In 2022, for the first time in the EU, more electricity was produced from wind and sun than from gas. According to an analysis by the Ember Climate think tank, around 22 percent of electricity in the EU came from solar and wind power last year, which is proportionally more than ever before. In 2021 it was about 19 percent. On the other hand, almost 20 percent of the EU electricity mix came from gas – almost one percentage point less than in 2021.
Germany is not a leader in a European comparison
According to Ember Climate, a total of 623 terawatt hours (TWh) came from wind and sun last year. According to figures from the think tank, Germany generated the most wind and solar energy in 2022 – 126 terawatt hours from wind and 59 terawatt hours from the sun. However, the shares of wind and solar energy in the German electricity mix were lower compared to other EU countries: When it comes to generation from the sun, the Netherlands are the frontrunners with 14 percent of the total electricity mix, followed by Greece and Hungary (both 13 percent). According to the figures, Germany gets almost 10 percent of its electricity from the sun.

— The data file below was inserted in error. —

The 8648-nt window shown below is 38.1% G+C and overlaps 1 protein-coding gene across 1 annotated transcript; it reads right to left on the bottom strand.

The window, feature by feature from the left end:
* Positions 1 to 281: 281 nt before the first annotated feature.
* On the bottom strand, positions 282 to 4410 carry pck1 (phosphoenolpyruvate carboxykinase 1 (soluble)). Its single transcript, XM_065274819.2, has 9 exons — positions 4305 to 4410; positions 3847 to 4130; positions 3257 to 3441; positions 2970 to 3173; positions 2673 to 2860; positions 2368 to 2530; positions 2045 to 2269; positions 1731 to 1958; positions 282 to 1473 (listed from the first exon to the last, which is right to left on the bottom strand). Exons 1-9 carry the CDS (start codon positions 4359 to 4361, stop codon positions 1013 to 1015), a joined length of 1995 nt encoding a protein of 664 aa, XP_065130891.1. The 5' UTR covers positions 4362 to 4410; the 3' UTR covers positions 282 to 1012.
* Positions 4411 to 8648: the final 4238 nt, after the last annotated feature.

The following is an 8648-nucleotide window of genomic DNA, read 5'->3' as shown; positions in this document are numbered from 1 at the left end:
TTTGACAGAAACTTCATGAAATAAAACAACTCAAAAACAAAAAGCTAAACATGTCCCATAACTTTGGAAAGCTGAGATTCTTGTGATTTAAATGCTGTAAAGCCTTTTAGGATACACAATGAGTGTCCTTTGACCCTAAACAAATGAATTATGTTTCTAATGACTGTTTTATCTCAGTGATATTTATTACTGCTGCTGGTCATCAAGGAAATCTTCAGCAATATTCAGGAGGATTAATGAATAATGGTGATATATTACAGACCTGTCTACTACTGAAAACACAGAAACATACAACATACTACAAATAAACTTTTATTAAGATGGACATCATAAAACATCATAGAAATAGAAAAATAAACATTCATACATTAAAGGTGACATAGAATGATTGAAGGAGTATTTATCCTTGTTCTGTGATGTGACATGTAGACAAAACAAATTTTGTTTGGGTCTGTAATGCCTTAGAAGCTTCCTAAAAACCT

According to Ember Climate, Denmark is ahead with a more than 50 percent share of wind energy. Followed by Lithuania with almost 40 percent and Ireland with around 35 percent. The proportion in Germany is around 20 percent.
German expansion rates are now better
According to the analysis, the EU produced 203 terawatt hours of electricity from the sun last year, 39 terawatt hours more than in 2021, which corresponds to an increase of 24 percent. That is double the previous record. According to the calculations, gas purchases of around ten billion euros could be avoided as a result. According to this, 20 of the 27 EU countries produced more solar energy in 2022 than ever before. Germany, Spain and Poland, among others, made the most progress in ramping up solar systems.
In contrast, the EU produced 420 terawatt hours of electricity from wind in 2022 – 33 more than in 2021. “The increase in wind energy was driven by significant increases in Germany as well as in Sweden and Poland,” says the analysis. “The crisis has undoubtedly accelerated the power transition in Europe,” commented Ember’s data expert Dave Jones. The energy transition is emerging stronger from the energy crisis.
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